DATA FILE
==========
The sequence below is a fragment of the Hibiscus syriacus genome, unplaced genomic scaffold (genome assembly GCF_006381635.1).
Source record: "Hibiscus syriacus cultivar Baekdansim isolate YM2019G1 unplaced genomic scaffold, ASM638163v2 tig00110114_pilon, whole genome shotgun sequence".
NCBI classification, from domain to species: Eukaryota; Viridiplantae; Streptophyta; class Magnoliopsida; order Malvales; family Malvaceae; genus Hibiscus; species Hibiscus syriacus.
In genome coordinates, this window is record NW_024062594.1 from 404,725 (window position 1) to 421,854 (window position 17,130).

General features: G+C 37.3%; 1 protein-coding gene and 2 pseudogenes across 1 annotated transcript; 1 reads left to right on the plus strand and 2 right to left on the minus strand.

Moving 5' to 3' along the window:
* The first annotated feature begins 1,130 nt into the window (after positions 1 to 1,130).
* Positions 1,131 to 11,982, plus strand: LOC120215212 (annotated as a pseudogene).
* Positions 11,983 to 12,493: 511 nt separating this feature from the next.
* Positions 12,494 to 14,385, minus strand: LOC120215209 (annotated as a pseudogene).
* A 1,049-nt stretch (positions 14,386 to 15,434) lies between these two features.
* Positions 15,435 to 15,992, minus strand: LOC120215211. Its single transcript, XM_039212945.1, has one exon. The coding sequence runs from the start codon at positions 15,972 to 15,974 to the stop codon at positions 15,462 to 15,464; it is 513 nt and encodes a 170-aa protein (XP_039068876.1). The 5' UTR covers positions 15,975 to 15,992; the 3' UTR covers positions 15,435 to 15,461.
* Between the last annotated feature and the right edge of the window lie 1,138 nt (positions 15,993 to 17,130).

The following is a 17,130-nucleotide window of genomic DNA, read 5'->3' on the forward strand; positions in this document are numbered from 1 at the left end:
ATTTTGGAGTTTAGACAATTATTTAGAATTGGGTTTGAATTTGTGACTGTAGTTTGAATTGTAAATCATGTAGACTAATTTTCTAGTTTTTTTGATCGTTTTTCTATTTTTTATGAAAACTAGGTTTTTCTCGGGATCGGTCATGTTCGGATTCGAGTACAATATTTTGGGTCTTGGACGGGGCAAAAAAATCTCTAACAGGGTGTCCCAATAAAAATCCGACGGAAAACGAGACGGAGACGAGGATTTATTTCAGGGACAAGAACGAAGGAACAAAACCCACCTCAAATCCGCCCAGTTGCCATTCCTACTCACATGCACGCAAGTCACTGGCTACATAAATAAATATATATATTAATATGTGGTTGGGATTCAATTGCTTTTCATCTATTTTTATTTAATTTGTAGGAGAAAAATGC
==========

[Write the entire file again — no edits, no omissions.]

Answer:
The sequence below is a fragment of the Hibiscus syriacus genome, unplaced genomic scaffold (genome assembly GCF_006381635.1).
Source record: "Hibiscus syriacus cultivar Baekdansim isolate YM2019G1 unplaced genomic scaffold, ASM638163v2 tig00110114_pilon, whole genome shotgun sequence".
NCBI classification, from domain to species: Eukaryota; Viridiplantae; Streptophyta; class Magnoliopsida; order Malvales; family Malvaceae; genus Hibiscus; species Hibiscus syriacus.
In genome coordinates, this window is record NW_024062594.1 from 404,725 (window position 1) to 421,854 (window position 17,130).

General features: G+C 37.3%; 1 protein-coding gene and 2 pseudogenes across 1 annotated transcript; 1 reads left to right on the plus strand and 2 right to left on the minus strand.

Moving 5' to 3' along the window:
* The first annotated feature begins 1,130 nt into the window (after positions 1 to 1,130).
* Positions 1,131 to 11,982, plus strand: LOC120215212 (annotated as a pseudogene).
* Positions 11,983 to 12,493: 511 nt separating this feature from the next.
* Positions 12,494 to 14,385, minus strand: LOC120215209 (annotated as a pseudogene).
* A 1,049-nt stretch (positions 14,386 to 15,434) lies between these two features.
* Positions 15,435 to 15,992, minus strand: LOC120215211. Its single transcript, XM_039212945.1, has one exon. The coding sequence runs from the start codon at positions 15,972 to 15,974 to the stop codon at positions 15,462 to 15,464; it is 513 nt and encodes a 170-aa protein (XP_039068876.1). The 5' UTR covers positions 15,975 to 15,992; the 3' UTR covers positions 15,435 to 15,461.
* Between the last annotated feature and the right edge of the window lie 1,138 nt (positions 15,993 to 17,130).

The following is a 17,130-nucleotide window of genomic DNA, read 5'->3' on the forward strand; positions in this document are numbered from 1 at the left end:
ATTTTGGAGTTTAGACAATTATTTAGAATTGGGTTTGAATTTGTGACTGTAGTTTGAATTGTAAATCATGTAGACTAATTTTCTAGTTTTTTTGATCGTTTTTCTATTTTTTATGAAAACTAGGTTTTTCTCGGGATCGGTCATGTTCGGATTCGAGTACAATATTTTGGGTCTTGGACGGGGCAAAAAAATCTCTAACAGGGTGTCCCAATAAAAATCCGACGGAAAACGAGACGGAGACGAGGATTTATTTCAGGGACAAGAACGAAGGAACAAAACCCACCTCAAATCCGCCCAGTTGCCATTCCTACTCACATGCACGCAAGTCACTGGCTACATAAATAAATATATATATTAATATGTGGTTGGGATTCAATTGCTTTTCATCTATTTTTATTTAATTTGTAGGAGAAAAATGC